Original authentic ship’s two dog brass porthole is unique due to the wing nut style dogs it has. The glass has a few marks from years of sea travel – with a noticeable minor scratch. We’ve taken pictures so that you can see exactly what we mean (photo #3) – you will be shipped the exact porthole that you see in these photos. Both wing nut style closure dogs spin on and off with no issues. Its hinged window opens freely.
Glass Diameter: 11.75″
Porthole Frame Diameter: 17.75″
Outer Diameter of Inner Flange: 14.25″
Extends Out From Back of Frame: 2.5″
When Mounted, Porthole Extends Out: 2.5″ without dogs, 4.5″ with dogs
Weight: 50 lbs.
*link to mirror version will go here*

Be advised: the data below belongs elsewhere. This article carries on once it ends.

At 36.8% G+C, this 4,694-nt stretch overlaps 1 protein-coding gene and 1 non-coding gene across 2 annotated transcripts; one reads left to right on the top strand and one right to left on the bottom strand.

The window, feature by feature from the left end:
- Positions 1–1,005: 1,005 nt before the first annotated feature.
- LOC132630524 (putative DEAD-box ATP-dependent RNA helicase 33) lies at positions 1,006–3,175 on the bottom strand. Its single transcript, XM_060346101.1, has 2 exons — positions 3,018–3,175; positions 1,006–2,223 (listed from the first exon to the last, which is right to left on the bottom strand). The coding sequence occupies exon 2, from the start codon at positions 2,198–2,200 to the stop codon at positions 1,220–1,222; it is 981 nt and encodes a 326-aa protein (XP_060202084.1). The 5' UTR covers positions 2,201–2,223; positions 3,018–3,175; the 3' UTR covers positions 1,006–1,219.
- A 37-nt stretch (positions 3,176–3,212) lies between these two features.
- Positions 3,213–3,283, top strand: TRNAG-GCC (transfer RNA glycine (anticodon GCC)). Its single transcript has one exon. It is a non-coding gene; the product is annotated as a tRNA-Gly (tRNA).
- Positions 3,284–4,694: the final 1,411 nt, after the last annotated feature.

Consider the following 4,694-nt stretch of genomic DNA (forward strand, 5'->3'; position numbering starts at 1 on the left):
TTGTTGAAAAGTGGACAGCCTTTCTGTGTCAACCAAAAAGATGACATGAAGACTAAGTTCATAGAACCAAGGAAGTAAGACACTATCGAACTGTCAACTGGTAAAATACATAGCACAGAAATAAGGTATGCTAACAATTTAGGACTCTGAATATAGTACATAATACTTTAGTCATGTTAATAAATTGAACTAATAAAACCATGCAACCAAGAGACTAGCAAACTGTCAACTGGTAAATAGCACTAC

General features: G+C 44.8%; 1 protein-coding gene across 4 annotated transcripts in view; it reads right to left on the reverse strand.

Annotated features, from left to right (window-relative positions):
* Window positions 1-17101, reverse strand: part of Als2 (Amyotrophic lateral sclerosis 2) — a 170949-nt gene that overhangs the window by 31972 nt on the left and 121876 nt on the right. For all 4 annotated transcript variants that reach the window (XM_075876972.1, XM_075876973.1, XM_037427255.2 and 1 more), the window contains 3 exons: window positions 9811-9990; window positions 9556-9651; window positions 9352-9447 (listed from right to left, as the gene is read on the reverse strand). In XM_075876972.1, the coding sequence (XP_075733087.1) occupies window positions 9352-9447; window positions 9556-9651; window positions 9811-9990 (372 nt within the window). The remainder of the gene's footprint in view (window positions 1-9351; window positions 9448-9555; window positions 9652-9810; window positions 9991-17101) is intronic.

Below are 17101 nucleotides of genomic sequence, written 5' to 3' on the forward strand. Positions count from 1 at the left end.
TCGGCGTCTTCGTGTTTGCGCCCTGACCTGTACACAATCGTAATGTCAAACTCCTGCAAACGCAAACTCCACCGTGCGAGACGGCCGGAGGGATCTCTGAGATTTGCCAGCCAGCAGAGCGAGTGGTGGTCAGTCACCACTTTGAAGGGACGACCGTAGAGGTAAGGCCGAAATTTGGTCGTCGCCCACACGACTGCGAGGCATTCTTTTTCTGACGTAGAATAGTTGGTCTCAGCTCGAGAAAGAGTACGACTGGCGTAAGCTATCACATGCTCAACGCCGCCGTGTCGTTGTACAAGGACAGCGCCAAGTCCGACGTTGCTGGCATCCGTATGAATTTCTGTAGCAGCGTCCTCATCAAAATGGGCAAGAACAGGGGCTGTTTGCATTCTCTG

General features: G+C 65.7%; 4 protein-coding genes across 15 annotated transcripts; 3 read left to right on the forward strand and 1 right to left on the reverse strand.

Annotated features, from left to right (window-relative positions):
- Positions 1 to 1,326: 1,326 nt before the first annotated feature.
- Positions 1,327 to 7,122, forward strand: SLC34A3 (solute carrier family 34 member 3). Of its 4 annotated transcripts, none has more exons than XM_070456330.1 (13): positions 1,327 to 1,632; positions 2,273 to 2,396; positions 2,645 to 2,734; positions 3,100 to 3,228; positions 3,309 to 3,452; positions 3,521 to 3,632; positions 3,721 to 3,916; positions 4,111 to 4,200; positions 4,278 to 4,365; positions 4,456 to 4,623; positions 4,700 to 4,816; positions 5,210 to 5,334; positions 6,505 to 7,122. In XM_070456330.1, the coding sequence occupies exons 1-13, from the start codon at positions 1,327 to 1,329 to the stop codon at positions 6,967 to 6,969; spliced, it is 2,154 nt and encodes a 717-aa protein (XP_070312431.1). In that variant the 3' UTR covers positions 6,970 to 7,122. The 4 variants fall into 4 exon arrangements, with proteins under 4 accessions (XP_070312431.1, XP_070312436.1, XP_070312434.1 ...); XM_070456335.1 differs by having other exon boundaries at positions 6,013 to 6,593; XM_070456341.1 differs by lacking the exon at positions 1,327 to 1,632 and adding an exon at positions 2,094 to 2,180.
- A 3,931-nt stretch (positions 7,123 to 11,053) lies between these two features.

We just uploaded a video to show you how to hang a porthole mirror – click here to check it out! Don’t forget to come back to our site though!
If you have any questions about this item or any other product listed on our website, please call us at 574-870-1571. We are available seven days per week, 8 a.m. to 9 p.m. eastern standard time.
Our goal is to ship your items within 1-2 business days of purchase. Custom orders may have a longer processing time.
The word “porthole” has nothing to with its location on the port side of a ship, but originated thanks to Henry VII of England in 1485. The king demanded on mounting guns that were too large for his ships and French shipbuilder, James Baker was brought on to solve the problem. He pierced the ship’s side so that the cannon can could be mounted inside. When there was heavy weather or the cannons were not in use, the openings in the ships were fitted with covers that latched tightly. These were called porte, which means door in French. Porte became port thanks to the English and eventually any opening on a ship was called a porthole.